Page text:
Create Badges with GitHub Actions!

Everybody loves badges. With GitHub actions you can even create dynamic badges which change with every commit. In this guide I will show you how!

The Goal

For the README.md of Fly-Pie’s GitHub repository I wanted to have badges which show the current lines of code and the percentage of comment lines. These numbers can change very frequently, so I needed a system for dynamic badges without polluting my git history. And here is the result:

loc comments

These badges will always show the current numbers and can be embedded everywhere, also in the README.md of GitHub! In this post I will show you how these badges are created.

1. Calculate the Lines of Code

First you will need a script which calculates the number of code lines and comment lines for your project. I have created the script below which you may use as a starting point for your project. It uses the awesome cloc commandline tool, hence it can be adapted for almost all programming languages.

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#!/bin/bash

# This scripts counts the lines of code and comments in all source files
# and prints the results to the command line. It uses the commandline tool
# "cloc". You can either pass --loc, --comments or --percentage to show the
# respective values only.
# Some parts below need to be adapted to your project!

# Get the location of this script.
SCRIPT_DIR="$( cd "$( dirname "$0" )" && pwd )"

# Run cloc - this counts code lines, blank lines and comment lines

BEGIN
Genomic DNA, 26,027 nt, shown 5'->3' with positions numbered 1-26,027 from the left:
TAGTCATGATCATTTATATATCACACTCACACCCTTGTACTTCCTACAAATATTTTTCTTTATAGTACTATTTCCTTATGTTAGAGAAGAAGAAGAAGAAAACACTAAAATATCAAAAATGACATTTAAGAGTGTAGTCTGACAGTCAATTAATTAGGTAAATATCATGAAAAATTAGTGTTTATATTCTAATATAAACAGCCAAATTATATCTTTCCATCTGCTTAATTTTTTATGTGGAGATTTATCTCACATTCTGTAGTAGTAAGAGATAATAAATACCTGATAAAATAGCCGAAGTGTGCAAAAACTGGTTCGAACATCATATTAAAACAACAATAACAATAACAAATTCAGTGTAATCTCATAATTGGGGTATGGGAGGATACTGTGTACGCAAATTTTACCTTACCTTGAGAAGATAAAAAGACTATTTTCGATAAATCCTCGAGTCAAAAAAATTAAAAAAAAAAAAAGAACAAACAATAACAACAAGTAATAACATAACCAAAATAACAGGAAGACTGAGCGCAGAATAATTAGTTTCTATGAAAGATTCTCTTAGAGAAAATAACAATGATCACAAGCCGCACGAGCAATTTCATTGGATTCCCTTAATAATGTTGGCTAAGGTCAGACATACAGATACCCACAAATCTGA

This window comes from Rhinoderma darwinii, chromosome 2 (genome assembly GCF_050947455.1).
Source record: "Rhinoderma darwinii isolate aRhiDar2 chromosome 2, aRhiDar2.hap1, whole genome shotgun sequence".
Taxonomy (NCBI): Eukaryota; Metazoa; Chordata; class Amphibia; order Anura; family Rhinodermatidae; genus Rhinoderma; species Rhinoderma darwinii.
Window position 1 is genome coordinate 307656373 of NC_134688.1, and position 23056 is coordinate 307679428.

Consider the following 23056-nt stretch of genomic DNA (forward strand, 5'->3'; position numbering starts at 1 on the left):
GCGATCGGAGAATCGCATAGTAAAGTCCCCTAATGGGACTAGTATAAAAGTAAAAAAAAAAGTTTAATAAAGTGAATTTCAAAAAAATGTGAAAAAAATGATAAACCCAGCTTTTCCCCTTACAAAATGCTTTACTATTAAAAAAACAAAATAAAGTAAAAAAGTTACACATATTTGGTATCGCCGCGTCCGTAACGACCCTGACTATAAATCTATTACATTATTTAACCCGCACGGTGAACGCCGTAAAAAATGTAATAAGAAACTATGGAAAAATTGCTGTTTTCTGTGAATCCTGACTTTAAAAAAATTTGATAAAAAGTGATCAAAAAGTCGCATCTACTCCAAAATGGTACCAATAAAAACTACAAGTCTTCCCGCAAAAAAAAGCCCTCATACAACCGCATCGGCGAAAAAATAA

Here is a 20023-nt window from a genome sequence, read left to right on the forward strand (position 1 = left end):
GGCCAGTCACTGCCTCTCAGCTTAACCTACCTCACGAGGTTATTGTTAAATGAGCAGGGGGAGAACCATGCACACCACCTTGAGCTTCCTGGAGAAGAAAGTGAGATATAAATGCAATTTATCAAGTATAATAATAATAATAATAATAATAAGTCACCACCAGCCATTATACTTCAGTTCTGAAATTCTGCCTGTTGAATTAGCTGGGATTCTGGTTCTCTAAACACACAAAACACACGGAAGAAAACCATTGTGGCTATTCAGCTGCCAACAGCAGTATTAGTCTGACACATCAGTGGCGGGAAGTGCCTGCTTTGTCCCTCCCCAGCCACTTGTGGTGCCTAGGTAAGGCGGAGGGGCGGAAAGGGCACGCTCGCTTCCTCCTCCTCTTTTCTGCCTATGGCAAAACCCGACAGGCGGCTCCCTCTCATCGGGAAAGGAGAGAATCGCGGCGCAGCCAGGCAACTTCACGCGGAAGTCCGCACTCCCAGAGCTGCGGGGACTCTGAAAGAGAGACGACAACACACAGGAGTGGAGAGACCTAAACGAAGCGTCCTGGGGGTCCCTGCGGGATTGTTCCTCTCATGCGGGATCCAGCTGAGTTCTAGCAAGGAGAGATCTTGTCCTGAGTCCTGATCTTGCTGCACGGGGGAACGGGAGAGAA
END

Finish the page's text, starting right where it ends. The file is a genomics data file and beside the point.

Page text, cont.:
# for the specified languages. You will need to change this accordingly.
# For C++, you could use "C++,C/C++ Header" for example.
# We are only interested in the summary, therefore the tail -1
SUMMARY="$(cloc "${SCRIPT_DIR}" --include-lang="JavaScript" --md | tail -1)"

# The $SUMMARY is one line of a markdown table and looks like this:
# SUM:|101|3123|2238|10783
# We use the following command to split it into an array.
IFS='|' read -r -a TOKENS <<< "$SUMMARY"

# Store the individual tokens for better readability.
NUMBER_OF_FILES=${TOKENS[1]}
COMMENT_LINES=${TOKENS[3]}
LINES_OF_CODE=${TOKENS[4]}

# To make the estimate of commented lines more accurate, we have to
# subtract any copyright header which is included in each file.
# For Fly-Pie, this header has the length of five lines.
# All dumb comments like those /////////// or those // ------------ 
# are also subtracted. As cloc does not count inline comments,
# the overall estimate should be rather conservative.
# Change the lines below according to your project.
DUMB_COMMENTS="$(grep -r -E '//////|// -----' "${SCRIPT_DIR}" | wc -l)"
COMMENT_LINES=$(($COMMENT_LINES - 5 * $NUMBER_OF_FILES - $DUMB_COMMENTS))

# Print all results if no arguments are given.
if [[ $# -eq 0 ]] ; then
  awk -v a=$LINES_OF_CODE \
      'BEGIN {printf "Lines of source code: %6.1fk\n", a/1000}'
  awk -v a=$COMMENT_LINES \
      'BEGIN {printf "Lines of comments:    %6.1fk\n", a/1000}'
  awk -v a=$COMMENT_LINES -v b=$LINES_OF_CODE \
      'BEGIN {printf "Comment Percentage:   %6.1f%\n", 100*a/b}'
  exit 0
fi

# Show lines of code if --loc is given.
if [[ $* == *--loc* ]]
then
  awk -v a=$LINES_OF_CODE \
      'BEGIN {printf "%.1fk\n", a/1000}'
fi

# Show lines of comments if --comments is given.
if [[ $* == *--comments* ]]
then
  awk -v a=$COMMENT_LINES \
      'BEGIN {printf "%.1fk\n", a/1000}'
fi

# Show precentage of comments if --percentage is given.
if [[ $* == *--percentage* ]]
then
  awk -v a=$COMMENT_LINES -v b=$LINES_OF_CODE \
      'BEGIN {printf "%.1f\n", 100*a/b}'
fi